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Default Re: Reputation and Intimidation

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Originally Posted by Mailanka
On the other hand, a penalty is a penalty, and he got points for it. It might make more sense to say that it doesn't apply at all, not because he isn't scary, but because the sky pirates hate him so damn much that they're likely to keep fighting him anyway. In any case, because it's a negative reputation, it will tend to prevent him from getting what he wants. It's a disadvantage, after all, and thus should generally hamper him.
There a bunch of things that give both benefits and problems. Indeed reputation is one of them. For example take the rep of Bob the Orc Slayer. Orcs hate him since he poisoned a village full of orcs and always react at -4. Elves on the other hand think that was cool so react at +2. The reputation comes to a -5 disadvantage.

Now if you do have bonuses from a negative rep, you probably want additional penalties. So in the above rep Bob would probably get a bonus to convincing people they were poisoned, or he was an expert on poisons or whatever. On the other hand, he'll be a prime suspect if someone poisons Elven the well of the village he's in.
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Old 07-14-2011, 10:20 AM   #16
Xplo
 
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Default Re: Reputation and Intimidation

It doesn't make sense that someone would get a penalty to Intimidation for having a fearsome Reputation, but being able to use your negative Reputation (that you got points back for!) as a bonus feels abusive.

So how about this: no bonus or penalty to Intimidation for the Reputation itself, but a +1 to Intimidation for being a "credible threat" without needing to roleplay it much beyond "you know who I am, punk!?"
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Old 07-14-2011, 10:20 AM   #17
Dunadin777
 
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Default Re: Reputation and Intimidation

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Originally Posted by Lamech View Post
There a bunch of things that give both benefits and problems. Indeed reputation is one of them. For example take the rep of Bob the Orc Slayer. Orcs hate him since he poisoned a village full of orcs and always react at -4. Elves on the other hand think that was cool so react at +2. The reputation comes to a -5 disadvantage.
Well, I think RAW you'd consider that as two related Reputations that are separate in points, but you're very correct. The rules, the in-character descriptions, and the specific situation should determine whether or not something is useful at a given moment--not the presence or absence of a negative point value.
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Old 07-14-2011, 10:34 AM   #18
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Default Re: Reputation and Intimidation

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Originally Posted by Dunadin777 View Post
That sounds painfully like another, more popular system that exchanges role-playing for game balance and over-wrought mechanics.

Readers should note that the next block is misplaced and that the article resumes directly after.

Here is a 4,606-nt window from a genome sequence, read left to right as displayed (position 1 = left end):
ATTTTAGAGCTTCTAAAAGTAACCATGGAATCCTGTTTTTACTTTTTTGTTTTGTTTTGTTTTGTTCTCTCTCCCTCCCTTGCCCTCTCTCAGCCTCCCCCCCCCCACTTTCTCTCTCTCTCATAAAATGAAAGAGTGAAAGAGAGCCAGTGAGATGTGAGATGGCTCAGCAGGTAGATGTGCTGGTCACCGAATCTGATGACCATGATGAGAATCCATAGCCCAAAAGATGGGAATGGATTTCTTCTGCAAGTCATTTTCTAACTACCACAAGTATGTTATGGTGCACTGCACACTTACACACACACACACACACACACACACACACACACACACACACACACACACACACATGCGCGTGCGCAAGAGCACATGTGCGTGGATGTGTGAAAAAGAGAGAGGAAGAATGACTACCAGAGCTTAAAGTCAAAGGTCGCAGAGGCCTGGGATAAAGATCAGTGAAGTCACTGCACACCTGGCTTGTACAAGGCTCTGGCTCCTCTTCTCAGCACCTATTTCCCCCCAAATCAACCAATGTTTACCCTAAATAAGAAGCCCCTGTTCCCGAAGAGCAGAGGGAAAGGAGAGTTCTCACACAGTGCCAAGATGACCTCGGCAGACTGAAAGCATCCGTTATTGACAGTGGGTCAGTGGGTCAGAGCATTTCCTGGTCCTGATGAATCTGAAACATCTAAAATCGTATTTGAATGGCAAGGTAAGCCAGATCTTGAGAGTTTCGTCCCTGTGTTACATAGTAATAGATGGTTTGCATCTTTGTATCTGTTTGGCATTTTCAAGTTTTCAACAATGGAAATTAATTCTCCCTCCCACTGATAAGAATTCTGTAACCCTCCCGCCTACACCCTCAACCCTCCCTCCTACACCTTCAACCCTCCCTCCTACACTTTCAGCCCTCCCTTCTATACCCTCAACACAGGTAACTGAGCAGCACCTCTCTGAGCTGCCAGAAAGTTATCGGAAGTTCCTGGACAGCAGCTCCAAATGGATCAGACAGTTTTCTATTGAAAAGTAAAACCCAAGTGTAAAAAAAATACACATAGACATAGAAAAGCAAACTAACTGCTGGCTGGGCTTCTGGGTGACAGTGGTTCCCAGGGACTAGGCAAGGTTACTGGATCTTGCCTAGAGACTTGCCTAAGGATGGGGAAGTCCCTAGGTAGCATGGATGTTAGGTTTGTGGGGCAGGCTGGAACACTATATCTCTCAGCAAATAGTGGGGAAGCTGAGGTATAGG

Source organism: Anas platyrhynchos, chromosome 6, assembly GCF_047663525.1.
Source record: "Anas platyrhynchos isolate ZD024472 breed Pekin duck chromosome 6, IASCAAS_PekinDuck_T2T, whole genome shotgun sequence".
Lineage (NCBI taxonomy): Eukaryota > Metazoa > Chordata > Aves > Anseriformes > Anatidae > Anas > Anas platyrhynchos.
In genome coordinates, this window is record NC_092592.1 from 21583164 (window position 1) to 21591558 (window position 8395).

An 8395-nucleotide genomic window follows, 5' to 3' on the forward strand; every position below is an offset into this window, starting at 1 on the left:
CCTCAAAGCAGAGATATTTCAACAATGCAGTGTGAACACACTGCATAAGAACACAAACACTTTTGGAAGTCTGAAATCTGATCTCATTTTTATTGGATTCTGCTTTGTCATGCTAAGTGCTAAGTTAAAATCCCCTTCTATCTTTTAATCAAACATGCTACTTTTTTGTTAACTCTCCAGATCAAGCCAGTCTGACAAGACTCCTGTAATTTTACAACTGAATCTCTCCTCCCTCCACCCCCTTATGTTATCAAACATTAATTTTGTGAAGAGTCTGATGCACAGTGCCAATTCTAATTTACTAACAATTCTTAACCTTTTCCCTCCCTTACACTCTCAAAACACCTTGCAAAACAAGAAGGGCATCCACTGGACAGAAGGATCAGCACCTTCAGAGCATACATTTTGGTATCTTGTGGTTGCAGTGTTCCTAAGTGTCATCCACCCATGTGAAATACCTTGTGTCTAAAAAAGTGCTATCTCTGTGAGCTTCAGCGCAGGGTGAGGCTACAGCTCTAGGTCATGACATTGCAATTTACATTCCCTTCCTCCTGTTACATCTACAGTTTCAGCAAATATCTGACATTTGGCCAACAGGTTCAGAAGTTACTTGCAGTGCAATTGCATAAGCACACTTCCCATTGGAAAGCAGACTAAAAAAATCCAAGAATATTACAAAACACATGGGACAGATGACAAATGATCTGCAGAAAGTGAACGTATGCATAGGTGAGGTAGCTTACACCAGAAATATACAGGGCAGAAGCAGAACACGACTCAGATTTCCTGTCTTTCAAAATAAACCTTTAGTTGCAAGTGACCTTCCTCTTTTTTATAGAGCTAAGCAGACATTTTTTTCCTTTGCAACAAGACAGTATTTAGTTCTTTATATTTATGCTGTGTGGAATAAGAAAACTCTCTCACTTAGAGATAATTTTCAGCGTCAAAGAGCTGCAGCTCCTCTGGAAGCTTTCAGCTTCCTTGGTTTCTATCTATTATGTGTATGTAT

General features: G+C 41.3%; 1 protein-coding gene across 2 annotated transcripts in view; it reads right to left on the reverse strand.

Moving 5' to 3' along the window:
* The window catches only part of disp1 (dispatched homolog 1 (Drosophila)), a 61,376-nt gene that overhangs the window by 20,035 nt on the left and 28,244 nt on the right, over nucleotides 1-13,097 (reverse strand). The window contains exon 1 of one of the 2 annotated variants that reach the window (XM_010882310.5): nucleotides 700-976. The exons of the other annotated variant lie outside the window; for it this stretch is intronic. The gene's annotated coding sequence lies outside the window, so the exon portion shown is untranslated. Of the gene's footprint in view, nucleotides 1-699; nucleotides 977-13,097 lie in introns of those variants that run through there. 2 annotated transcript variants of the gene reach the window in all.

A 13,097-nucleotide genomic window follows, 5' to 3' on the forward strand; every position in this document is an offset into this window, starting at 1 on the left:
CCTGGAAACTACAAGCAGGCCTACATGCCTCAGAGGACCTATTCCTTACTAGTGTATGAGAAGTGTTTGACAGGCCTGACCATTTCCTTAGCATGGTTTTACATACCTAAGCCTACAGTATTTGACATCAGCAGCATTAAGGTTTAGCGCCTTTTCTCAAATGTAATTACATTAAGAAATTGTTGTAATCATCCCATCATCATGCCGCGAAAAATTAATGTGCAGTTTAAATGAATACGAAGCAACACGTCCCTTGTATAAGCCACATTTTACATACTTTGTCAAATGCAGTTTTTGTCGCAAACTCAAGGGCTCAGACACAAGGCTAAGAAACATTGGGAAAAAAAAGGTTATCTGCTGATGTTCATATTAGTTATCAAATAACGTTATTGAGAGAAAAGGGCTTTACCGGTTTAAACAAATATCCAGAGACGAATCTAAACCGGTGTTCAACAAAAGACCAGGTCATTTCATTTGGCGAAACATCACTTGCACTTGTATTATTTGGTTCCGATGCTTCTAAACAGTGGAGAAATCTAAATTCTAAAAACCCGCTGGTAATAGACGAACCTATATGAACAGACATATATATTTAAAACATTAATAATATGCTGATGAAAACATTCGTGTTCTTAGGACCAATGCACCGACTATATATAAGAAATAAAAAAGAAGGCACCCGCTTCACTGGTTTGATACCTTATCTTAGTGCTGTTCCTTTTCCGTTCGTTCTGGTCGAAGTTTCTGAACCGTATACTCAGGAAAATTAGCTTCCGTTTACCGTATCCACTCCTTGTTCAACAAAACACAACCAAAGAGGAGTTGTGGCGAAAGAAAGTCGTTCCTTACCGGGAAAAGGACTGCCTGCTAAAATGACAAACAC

It's not overwrought, it's what the rules state. A positive reaction modifier helps you: convince people not to fight you (potential combat situation), with commercial transactions, with requests for aid, requests for information, and gaining the loyalty of your hirelings. Moreover, reaction modifiers add to your influence skils, of which Intimidation is one. Finally, reread the reputation section. It says nothing about a positive reputation representing "being liked" and a negative reputation representing "being disliked." In fact, it says that you must specify the nature of your reputation, and says nothing beyond that. Reputation is about how well-known you are, not how well-liked.

My point is that if a reputation generally assists you with the above, if it helps you scare away opponents, convinces people to be loyal to you and gets you what you want, then it's a positive modifier. That's what a positive modifier means. If, in general, it results in people being eager to fight you, unlikely to give you what you want, and convinces people to be disloyal to you, then it's a negative modifier. That's what a negative modifier means.

You can be liked and have a negative modifier: If you have a reputation for being a "nice guy" who never hits back, never objects when people take his stuff, and is always generously willing to let people take advantage of him, then you're generally not going to get your way, and your "nice guy" reputation is going to actively harm you. You can be disliked and have a positive modifier: If your opponents fear you and refuse to fight you in combat, break down as soon as you ask them a question of out fear for what you're going to do to them, and they would never dare double cross you, then you have a positive reputation. Batman, despite being disliked by criminals, certainly has a positive reputation among them, since just whispering his name is enough to end a fight or make someone crack under questioning.

I'm not saying that this is universal. Batman's reputation is certainly going to hamper him in some situations, and the nice guy's reputation might help him (for example, when it comes to trust). But by and large, positives should help you, and negatives should harm you. If you're getting points for something that helps you more than it hinders you, it's point-crock.